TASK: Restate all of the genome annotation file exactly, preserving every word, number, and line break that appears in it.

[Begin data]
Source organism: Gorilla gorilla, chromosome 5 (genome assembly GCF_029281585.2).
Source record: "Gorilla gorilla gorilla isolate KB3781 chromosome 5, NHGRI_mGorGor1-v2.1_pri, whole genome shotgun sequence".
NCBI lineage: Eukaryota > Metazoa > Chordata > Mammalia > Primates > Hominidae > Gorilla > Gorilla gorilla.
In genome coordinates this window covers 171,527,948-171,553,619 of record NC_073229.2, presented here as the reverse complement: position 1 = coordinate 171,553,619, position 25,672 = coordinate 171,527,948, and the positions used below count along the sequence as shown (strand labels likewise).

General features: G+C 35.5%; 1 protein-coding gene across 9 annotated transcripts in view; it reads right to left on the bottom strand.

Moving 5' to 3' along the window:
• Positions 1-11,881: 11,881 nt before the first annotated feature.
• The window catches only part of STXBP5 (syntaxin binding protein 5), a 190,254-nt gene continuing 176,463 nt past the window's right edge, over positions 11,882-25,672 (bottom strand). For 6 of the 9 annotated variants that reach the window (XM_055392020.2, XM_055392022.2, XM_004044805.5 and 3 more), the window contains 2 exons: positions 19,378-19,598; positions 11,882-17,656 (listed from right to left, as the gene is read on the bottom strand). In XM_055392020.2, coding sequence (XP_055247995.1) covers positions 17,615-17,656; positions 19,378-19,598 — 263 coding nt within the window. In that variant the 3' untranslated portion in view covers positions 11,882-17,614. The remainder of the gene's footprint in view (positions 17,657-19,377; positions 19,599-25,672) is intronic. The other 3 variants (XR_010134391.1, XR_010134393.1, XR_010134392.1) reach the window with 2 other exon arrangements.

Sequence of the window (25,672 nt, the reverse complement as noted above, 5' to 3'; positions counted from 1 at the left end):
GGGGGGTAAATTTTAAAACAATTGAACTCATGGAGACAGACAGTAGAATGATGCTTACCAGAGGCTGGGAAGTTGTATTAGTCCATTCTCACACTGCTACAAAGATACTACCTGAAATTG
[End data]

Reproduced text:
Source organism: Gorilla gorilla, chromosome 5 (genome assembly GCF_029281585.2).
Source record: "Gorilla gorilla gorilla isolate KB3781 chromosome 5, NHGRI_mGorGor1-v2.1_pri, whole genome shotgun sequence".
NCBI lineage: Eukaryota > Metazoa > Chordata > Mammalia > Primates > Hominidae > Gorilla > Gorilla gorilla.
In genome coordinates this window covers 171,527,948-171,553,619 of record NC_073229.2, presented here as the reverse complement: position 1 = coordinate 171,553,619, position 25,672 = coordinate 171,527,948, and the positions used below count along the sequence as shown (strand labels likewise).

General features: G+C 35.5%; 1 protein-coding gene across 9 annotated transcripts in view; it reads right to left on the bottom strand.

Moving 5' to 3' along the window:
• Positions 1-11,881: 11,881 nt before the first annotated feature.
• The window catches only part of STXBP5 (syntaxin binding protein 5), a 190,254-nt gene continuing 176,463 nt past the window's right edge, over positions 11,882-25,672 (bottom strand). For 6 of the 9 annotated variants that reach the window (XM_055392020.2, XM_055392022.2, XM_004044805.5 and 3 more), the window contains 2 exons: positions 19,378-19,598; positions 11,882-17,656 (listed from right to left, as the gene is read on the bottom strand). In XM_055392020.2, coding sequence (XP_055247995.1) covers positions 17,615-17,656; positions 19,378-19,598 — 263 coding nt within the window. In that variant the 3' untranslated portion in view covers positions 11,882-17,614. The remainder of the gene's footprint in view (positions 17,657-19,377; positions 19,599-25,672) is intronic. The other 3 variants (XR_010134391.1, XR_010134393.1, XR_010134392.1) reach the window with 2 other exon arrangements.

Sequence of the window (25,672 nt, the reverse complement as noted above, 5' to 3'; positions counted from 1 at the left end):
GGGGGGTAAATTTTAAAACAATTGAACTCATGGAGACAGACAGTAGAATGATGCTTACCAGAGGCTGGGAAGTTGTATTAGTCCATTCTCACACTGCTACAAAGATACTACCTGAAATTG